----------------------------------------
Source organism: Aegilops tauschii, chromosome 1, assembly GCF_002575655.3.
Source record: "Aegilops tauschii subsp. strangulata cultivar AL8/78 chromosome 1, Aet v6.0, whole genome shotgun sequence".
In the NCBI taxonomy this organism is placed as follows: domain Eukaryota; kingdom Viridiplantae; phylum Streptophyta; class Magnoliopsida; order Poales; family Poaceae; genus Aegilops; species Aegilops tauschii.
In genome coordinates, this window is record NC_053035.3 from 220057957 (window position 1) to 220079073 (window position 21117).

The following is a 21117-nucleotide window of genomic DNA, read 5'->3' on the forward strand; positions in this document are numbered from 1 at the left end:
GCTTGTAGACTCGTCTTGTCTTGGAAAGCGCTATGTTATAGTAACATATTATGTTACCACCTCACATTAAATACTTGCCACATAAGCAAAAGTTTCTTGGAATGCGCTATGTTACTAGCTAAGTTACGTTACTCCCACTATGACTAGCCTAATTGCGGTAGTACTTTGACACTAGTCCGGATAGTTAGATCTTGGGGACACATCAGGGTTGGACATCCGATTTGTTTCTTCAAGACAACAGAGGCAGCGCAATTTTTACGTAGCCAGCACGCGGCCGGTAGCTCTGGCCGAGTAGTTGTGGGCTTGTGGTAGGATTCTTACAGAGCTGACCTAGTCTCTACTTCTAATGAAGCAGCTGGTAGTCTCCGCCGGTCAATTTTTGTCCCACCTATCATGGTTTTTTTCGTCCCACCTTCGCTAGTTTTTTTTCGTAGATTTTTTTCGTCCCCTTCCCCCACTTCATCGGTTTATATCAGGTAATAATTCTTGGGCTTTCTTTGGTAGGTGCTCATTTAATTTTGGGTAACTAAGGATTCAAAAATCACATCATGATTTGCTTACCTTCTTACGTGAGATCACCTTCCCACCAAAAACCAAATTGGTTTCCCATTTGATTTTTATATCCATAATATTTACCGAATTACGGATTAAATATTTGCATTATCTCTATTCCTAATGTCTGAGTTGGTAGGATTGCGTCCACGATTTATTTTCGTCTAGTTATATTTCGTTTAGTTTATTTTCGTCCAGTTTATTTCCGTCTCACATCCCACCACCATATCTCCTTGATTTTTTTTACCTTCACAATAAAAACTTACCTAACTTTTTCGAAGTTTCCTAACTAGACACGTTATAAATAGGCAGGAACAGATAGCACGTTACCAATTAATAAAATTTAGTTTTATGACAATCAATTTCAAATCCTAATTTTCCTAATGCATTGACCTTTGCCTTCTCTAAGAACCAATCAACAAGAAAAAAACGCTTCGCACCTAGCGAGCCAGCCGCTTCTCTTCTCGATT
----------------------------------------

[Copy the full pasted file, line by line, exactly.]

Source organism: Aegilops tauschii, chromosome 1, assembly GCF_002575655.3.
Source record: "Aegilops tauschii subsp. strangulata cultivar AL8/78 chromosome 1, Aet v6.0, whole genome shotgun sequence".
In the NCBI taxonomy this organism is placed as follows: domain Eukaryota; kingdom Viridiplantae; phylum Streptophyta; class Magnoliopsida; order Poales; family Poaceae; genus Aegilops; species Aegilops tauschii.
In genome coordinates, this window is record NC_053035.3 from 220057957 (window position 1) to 220079073 (window position 21117).

The following is a 21117-nucleotide window of genomic DNA, read 5'->3' on the forward strand; positions in this document are numbered from 1 at the left end:
GCTTGTAGACTCGTCTTGTCTTGGAAAGCGCTATGTTATAGTAACATATTATGTTACCACCTCACATTAAATACTTGCCACATAAGCAAAAGTTTCTTGGAATGCGCTATGTTACTAGCTAAGTTACGTTACTCCCACTATGACTAGCCTAATTGCGGTAGTACTTTGACACTAGTCCGGATAGTTAGATCTTGGGGACACATCAGGGTTGGACATCCGATTTGTTTCTTCAAGACAACAGAGGCAGCGCAATTTTTACGTAGCCAGCACGCGGCCGGTAGCTCTGGCCGAGTAGTTGTGGGCTTGTGGTAGGATTCTTACAGAGCTGACCTAGTCTCTACTTCTAATGAAGCAGCTGGTAGTCTCCGCCGGTCAATTTTTGTCCCACCTATCATGGTTTTTTTCGTCCCACCTTCGCTAGTTTTTTTTCGTAGATTTTTTTCGTCCCCTTCCCCCACTTCATCGGTTTATATCAGGTAATAATTCTTGGGCTTTCTTTGGTAGGTGCTCATTTAATTTTGGGTAACTAAGGATTCAAAAATCACATCATGATTTGCTTACCTTCTTACGTGAGATCACCTTCCCACCAAAAACCAAATTGGTTTCCCATTTGATTTTTATATCCATAATATTTACCGAATTACGGATTAAATATTTGCATTATCTCTATTCCTAATGTCTGAGTTGGTAGGATTGCGTCCACGATTTATTTTCGTCTAGTTATATTTCGTTTAGTTTATTTTCGTCCAGTTTATTTCCGTCTCACATCCCACCACCATATCTCCTTGATTTTTTTTACCTTCACAATAAAAACTTACCTAACTTTTTCGAAGTTTCCTAACTAGACACGTTATAAATAGGCAGGAACAGATAGCACGTTACCAATTAATAAAATTTAGTTTTATGACAATCAATTTCAAATCCTAATTTTCCTAATGCATTGACCTTTGCCTTCTCTAAGAACCAATCAACAAGAAAAAAACGCTTCGCACCTAGCGAGCCAGCCGCTTCTCTTCTCGATT